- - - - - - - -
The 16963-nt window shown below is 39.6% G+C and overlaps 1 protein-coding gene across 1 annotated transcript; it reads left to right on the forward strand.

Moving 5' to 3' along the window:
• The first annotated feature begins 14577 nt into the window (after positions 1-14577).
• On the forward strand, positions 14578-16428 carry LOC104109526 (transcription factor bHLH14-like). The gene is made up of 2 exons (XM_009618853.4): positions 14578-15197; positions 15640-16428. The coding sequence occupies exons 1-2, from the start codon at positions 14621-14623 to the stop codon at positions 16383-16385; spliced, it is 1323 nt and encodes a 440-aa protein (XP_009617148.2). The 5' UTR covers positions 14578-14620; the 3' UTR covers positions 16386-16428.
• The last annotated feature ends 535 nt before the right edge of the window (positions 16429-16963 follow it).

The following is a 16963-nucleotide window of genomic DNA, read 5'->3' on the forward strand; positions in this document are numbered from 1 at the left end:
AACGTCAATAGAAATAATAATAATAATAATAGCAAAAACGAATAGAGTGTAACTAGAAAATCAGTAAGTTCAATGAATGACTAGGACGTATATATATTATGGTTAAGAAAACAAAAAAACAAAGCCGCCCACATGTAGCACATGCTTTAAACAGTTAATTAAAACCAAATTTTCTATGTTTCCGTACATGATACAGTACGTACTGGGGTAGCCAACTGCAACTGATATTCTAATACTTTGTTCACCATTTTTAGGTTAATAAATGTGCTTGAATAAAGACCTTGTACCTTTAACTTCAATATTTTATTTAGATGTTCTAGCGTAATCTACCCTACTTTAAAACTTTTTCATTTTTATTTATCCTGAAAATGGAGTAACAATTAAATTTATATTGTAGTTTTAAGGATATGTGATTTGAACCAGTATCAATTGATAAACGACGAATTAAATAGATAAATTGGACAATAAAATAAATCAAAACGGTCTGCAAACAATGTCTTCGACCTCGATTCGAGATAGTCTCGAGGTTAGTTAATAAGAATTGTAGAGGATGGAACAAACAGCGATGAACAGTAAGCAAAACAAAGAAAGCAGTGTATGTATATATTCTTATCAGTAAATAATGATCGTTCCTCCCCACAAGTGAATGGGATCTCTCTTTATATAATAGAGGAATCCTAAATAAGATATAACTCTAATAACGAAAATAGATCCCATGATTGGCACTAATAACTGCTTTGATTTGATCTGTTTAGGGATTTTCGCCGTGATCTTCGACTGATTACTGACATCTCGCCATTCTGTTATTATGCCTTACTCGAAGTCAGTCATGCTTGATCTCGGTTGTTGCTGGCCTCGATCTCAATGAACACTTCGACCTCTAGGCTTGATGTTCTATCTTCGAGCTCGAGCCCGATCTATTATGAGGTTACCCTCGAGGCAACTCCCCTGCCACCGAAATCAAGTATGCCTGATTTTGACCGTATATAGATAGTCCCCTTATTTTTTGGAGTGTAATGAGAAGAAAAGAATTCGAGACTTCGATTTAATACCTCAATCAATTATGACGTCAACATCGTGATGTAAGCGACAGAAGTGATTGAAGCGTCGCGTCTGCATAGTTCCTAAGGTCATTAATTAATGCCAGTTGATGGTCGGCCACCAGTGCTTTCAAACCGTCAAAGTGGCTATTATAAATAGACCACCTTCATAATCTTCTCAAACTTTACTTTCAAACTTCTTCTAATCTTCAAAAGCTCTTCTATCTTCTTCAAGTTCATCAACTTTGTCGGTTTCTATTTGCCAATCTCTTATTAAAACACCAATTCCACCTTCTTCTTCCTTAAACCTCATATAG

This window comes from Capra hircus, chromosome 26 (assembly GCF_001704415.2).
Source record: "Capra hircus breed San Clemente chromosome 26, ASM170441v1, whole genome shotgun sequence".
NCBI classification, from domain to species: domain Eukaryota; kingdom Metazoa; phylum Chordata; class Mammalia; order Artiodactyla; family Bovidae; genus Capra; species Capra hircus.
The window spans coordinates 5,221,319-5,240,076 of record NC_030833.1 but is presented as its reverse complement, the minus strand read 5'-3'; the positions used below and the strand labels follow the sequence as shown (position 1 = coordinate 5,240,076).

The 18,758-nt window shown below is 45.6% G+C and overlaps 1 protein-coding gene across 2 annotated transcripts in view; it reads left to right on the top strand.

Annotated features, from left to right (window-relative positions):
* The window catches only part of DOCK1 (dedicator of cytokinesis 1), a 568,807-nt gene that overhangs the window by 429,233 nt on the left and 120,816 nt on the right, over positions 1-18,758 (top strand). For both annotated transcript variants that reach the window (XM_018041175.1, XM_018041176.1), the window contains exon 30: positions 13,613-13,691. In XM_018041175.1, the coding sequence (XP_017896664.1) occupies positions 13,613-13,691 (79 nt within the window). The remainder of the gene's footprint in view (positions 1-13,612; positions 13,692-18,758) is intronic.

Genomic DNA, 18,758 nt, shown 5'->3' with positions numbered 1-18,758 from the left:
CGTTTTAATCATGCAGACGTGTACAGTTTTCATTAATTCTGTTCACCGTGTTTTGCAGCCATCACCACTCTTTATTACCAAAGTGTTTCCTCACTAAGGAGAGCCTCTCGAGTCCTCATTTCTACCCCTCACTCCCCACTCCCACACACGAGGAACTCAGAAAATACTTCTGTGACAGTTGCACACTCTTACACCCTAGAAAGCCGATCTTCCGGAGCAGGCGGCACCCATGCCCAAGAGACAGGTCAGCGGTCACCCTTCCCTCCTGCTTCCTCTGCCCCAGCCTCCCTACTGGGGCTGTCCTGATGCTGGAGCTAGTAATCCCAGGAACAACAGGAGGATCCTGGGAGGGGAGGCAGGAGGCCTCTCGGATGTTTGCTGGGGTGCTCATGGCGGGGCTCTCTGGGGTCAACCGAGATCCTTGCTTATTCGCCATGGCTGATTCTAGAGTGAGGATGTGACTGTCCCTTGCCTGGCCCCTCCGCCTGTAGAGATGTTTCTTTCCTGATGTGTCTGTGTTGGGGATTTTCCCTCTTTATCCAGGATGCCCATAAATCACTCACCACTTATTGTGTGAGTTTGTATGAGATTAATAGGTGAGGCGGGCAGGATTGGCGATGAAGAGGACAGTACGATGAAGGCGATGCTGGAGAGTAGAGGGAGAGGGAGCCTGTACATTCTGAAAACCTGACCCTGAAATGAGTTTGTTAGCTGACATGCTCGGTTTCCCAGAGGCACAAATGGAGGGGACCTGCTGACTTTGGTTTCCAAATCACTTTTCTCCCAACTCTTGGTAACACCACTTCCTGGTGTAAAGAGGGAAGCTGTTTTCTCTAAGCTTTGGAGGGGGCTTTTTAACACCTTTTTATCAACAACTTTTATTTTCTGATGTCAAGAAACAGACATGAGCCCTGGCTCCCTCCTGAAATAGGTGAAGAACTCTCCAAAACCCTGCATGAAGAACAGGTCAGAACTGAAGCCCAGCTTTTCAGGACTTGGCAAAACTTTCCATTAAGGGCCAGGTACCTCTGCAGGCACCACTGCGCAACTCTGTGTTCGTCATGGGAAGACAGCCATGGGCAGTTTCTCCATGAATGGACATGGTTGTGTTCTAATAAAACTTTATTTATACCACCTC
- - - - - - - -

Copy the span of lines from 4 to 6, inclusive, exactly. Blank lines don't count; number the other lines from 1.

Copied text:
• On the forward strand, positions 14578-16428 carry LOC104109526 (transcription factor bHLH14-like). The gene is made up of 2 exons (XM_009618853.4): positions 14578-15197; positions 15640-16428. The coding sequence occupies exons 1-2, from the start codon at positions 14621-14623 to the stop codon at positions 16383-16385; spliced, it is 1323 nt and encodes a 440-aa protein (XP_009617148.2). The 5' UTR covers positions 14578-14620; the 3' UTR covers positions 16386-16428.
• The last annotated feature ends 535 nt before the right edge of the window (positions 16429-16963 follow it).

The following is a 16963-nucleotide window of genomic DNA, read 5'->3' on the forward strand; positions in this document are numbered from 1 at the left end: